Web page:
Back in September, two people in Harwich bought a pair of rough, Shino-glazed squared bottles from me at the Cranberry Festival craft show. That's all it takes, apparently, to set me off to making more of the same form ... two people spending $50 each for pots that had sat in my gallery for about two years. Where's the sense in that?
Never mind, though. I make a lot of pots and there are some forms that I particularly like and the tall bottle - squared or round - is one of them. There are several in the studio drying now - four- and seven-pound bottles. They're uniformly thrown, but the walls are fairly thick. That's partly because I throw that way and partly because when I run the rib up the sides I want enough clay to take the deforming without collapsing. The bottles are intended to be used as vases, but who knows how people might use them. They'll all be glazed in one Shino or another.
The other news is today's arrival of a gift from an anonymous (sort of) blog reader. Maybe 15 years ago when I wrote for a living in Washington, I covered the a show at the Sackler Museum called "A Basketmaker in Rural Japan." It was an astonishing show of bamboo baskets, fish traps and household implements by traditional basketmaker Hiroshima Kazuo. (The most recent reference I can find for him online shows him at 94 in 2009, sitting happily with guests at his home in Hinokage.) These were pieces of fully functional art made by a man who had been doing it all his adult life. Louise Allison Cort curated the exhibition for the Sackler. A fine film of the basketmaker at work accompanied the show.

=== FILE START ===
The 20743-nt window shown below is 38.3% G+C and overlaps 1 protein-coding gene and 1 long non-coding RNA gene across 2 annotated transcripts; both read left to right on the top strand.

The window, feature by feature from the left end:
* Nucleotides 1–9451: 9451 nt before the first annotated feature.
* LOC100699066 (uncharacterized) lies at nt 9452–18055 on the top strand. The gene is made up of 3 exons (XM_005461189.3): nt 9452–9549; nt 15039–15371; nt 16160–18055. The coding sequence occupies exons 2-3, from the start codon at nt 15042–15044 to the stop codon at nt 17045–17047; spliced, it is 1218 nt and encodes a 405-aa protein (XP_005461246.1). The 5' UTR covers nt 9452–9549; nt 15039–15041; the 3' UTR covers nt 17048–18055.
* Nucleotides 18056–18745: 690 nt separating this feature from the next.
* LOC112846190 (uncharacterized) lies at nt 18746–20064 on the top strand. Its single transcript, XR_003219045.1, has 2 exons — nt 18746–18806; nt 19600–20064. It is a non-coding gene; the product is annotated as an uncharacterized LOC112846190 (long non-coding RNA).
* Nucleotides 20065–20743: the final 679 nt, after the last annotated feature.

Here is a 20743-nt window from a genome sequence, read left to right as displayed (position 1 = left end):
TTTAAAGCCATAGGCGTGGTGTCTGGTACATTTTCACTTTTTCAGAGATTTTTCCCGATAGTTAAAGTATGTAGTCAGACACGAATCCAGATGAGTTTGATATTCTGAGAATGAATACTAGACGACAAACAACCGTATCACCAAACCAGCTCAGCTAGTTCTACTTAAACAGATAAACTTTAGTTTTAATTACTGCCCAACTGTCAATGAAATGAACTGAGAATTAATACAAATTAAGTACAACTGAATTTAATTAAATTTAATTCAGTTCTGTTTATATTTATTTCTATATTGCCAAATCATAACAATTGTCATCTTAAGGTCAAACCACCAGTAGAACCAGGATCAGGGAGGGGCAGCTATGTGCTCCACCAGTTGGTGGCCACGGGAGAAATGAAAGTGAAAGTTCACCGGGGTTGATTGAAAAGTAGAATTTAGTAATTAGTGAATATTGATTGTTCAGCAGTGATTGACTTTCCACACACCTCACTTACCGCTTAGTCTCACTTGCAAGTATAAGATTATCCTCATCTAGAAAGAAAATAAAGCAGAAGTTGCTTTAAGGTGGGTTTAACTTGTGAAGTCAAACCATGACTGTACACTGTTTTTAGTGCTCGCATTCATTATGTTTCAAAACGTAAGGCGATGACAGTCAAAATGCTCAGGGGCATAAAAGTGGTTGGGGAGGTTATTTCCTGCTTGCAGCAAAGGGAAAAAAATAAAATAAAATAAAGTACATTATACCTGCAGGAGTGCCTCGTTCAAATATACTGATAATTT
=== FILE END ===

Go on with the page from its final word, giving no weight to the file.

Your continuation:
The book is remarkable and I recommend it to anyone who loves seeing the products of a functional artist working at the very top of his game. We owned a copy of the book for years, but it got very wet at one point, deteriorated and then was lost. Now, I have a brand new copy and I'm grateful to whoever sent it. It came with a lovely inscription, but was not signed. It did, however, include a printout of a Kamaka Pottery blog post, with two of my comments on it. So I suspect New Zealander Bruce Martin, though how he arranged the whole thing I have no idea. Thank you, Bruce, or whoever sent it. I'm taking it with me to Maine tomorrow to read while we're in Lubec with Dee's brother Jim and his wife Marilyn.
The photos: 13-inch tall bottle, a group of smaller bottles, and a creel by Hiroshima Kazuo.